How do you spread holiday cheer when you have no house to go home to?
1. Focus on the family: "What makes the holidays is that you're together. The people you're with is more important than the environment, and it's important to remember that," she says.
2. Join in with others: "There is a saying in Judaism, 'Happy is the person who is content with their lot.' See if you can recreate your traditions. There are a lot of community celebrations, such as through your church or your synagogue. They will make you feel like you're a part of something greater."
3. This too shall pass: Things are ephemeral, times change. This will not be the rest of your Christmases for the rest of your life. This is just this moment in time. Losing your home is devastating because this is where you keep your family, but carrying out your rituals wherever you are will help you feel like you're at home. The most important holiday is the people you're with.
4. Be willing to accept help: This is an economic crunch for everyone, and there may be a way that you can give back in the future.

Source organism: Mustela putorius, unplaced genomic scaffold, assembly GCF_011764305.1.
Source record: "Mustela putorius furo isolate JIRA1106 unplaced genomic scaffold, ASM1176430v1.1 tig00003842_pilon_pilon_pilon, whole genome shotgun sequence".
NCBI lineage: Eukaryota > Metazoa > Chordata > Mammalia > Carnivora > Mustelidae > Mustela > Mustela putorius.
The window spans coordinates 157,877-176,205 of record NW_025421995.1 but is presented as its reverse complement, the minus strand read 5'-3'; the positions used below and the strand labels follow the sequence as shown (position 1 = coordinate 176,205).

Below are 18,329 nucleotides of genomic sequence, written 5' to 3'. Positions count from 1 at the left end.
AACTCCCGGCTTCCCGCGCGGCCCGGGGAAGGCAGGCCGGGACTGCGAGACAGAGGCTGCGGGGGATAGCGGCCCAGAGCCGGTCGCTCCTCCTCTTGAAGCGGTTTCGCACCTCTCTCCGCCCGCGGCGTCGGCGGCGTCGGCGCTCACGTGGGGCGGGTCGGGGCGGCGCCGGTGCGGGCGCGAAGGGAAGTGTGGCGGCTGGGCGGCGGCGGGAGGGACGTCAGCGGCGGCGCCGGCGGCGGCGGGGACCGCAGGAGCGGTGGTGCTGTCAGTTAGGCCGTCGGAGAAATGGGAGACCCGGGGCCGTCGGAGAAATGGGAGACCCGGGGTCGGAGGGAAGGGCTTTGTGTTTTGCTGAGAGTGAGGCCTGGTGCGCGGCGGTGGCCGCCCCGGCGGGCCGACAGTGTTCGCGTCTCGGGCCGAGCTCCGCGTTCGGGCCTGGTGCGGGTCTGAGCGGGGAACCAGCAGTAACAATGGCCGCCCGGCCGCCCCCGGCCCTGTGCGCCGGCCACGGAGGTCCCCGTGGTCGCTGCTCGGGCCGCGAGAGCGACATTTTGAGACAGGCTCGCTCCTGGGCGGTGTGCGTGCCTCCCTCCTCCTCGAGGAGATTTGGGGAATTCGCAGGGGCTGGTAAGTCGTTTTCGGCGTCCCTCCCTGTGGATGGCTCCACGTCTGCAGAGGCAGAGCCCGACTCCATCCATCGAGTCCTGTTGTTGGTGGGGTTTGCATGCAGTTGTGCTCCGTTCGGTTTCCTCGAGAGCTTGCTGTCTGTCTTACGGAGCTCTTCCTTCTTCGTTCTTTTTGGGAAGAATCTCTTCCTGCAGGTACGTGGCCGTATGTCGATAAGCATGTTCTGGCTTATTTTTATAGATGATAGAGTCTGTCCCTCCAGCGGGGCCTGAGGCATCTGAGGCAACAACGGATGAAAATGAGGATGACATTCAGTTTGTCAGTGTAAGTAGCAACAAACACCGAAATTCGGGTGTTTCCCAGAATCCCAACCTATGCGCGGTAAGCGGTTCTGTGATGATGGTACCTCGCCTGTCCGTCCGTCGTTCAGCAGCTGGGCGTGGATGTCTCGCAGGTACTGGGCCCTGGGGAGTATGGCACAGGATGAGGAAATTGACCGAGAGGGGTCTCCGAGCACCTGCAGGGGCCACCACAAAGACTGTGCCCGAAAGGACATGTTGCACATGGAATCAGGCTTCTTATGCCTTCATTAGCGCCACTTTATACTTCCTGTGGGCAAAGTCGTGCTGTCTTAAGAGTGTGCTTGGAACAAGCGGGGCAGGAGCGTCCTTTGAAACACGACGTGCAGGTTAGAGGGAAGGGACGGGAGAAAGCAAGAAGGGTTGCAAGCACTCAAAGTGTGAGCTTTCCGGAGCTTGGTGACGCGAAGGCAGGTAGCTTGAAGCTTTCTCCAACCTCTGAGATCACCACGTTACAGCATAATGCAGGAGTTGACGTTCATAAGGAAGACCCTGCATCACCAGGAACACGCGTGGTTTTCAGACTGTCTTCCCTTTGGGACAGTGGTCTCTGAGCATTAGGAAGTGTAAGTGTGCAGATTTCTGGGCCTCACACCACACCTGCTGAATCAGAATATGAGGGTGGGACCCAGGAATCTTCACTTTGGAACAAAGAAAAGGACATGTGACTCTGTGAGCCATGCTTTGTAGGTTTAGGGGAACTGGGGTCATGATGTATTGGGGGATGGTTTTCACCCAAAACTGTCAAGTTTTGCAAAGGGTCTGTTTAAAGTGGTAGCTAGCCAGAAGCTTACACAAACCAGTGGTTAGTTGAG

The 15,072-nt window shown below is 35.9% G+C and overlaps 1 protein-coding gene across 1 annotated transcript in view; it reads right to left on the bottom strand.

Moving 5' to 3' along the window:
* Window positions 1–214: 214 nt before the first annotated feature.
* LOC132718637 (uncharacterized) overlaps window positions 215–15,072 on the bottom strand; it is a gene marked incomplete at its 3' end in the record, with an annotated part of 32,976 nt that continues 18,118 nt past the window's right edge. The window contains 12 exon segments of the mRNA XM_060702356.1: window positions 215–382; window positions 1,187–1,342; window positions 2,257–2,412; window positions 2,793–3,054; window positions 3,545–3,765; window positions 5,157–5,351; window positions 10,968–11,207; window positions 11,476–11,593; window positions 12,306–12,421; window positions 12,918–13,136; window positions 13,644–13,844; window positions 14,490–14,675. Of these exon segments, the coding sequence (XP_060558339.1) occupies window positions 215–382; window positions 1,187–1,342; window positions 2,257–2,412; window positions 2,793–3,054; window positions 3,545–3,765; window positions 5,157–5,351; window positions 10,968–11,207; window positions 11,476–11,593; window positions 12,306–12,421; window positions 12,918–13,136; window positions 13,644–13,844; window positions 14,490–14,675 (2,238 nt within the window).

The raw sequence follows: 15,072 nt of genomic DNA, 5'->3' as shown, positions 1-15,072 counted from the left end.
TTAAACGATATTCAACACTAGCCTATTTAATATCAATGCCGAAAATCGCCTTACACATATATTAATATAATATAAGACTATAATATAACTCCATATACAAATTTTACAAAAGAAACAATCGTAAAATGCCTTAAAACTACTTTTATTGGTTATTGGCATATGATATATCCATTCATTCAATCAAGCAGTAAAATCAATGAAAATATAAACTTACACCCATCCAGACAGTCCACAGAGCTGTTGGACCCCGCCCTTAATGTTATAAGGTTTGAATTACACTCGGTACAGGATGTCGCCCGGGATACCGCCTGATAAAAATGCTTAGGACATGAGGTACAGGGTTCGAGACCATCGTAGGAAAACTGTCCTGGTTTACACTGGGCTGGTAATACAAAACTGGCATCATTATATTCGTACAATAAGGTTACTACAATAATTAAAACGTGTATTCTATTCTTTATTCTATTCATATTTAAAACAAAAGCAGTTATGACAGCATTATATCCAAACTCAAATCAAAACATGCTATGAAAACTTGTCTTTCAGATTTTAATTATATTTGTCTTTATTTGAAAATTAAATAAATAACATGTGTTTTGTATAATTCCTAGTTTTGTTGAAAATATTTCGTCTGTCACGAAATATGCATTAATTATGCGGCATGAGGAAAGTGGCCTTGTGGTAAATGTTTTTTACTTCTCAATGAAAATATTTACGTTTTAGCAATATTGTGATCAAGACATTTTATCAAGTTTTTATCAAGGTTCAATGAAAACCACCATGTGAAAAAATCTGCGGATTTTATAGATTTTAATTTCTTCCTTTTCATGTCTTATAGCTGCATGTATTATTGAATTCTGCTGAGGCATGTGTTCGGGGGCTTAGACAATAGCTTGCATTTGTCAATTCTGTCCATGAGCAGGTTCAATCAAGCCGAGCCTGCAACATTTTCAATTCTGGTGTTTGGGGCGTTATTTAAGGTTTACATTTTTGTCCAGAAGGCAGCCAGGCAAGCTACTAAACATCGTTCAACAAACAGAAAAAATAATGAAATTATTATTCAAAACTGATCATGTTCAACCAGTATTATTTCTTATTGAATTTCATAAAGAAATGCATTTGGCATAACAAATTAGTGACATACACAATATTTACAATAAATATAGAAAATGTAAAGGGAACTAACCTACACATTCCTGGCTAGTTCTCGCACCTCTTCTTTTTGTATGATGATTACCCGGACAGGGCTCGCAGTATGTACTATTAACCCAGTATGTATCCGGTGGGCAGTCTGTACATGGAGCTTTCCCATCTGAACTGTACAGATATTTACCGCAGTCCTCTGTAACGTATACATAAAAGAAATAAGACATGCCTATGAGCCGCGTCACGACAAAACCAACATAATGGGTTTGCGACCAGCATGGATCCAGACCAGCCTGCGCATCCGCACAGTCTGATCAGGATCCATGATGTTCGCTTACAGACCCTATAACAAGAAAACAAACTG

5. There are still things to be grateful for: Be thankful that you are healthy and that you have the people who are most important to you, and a relationship with God. It is easy to be thankful when times are good, but when times are hard, it can be more difficult.
As devastating as it is right now, sometimes the light comes out of the darkness and just to take it one step at a time. There's a saying that God doesn't give us more than we can handle, but sometimes we feel we are given more than we can handle. Sometimes we have to tap our inner strengths for character that we never knew existed.
In Judaism, we say 100 blessings every day. These times really challenge us to look at our blessings.
Do you know a family who is losing their home right now? Comment in the momlogic community.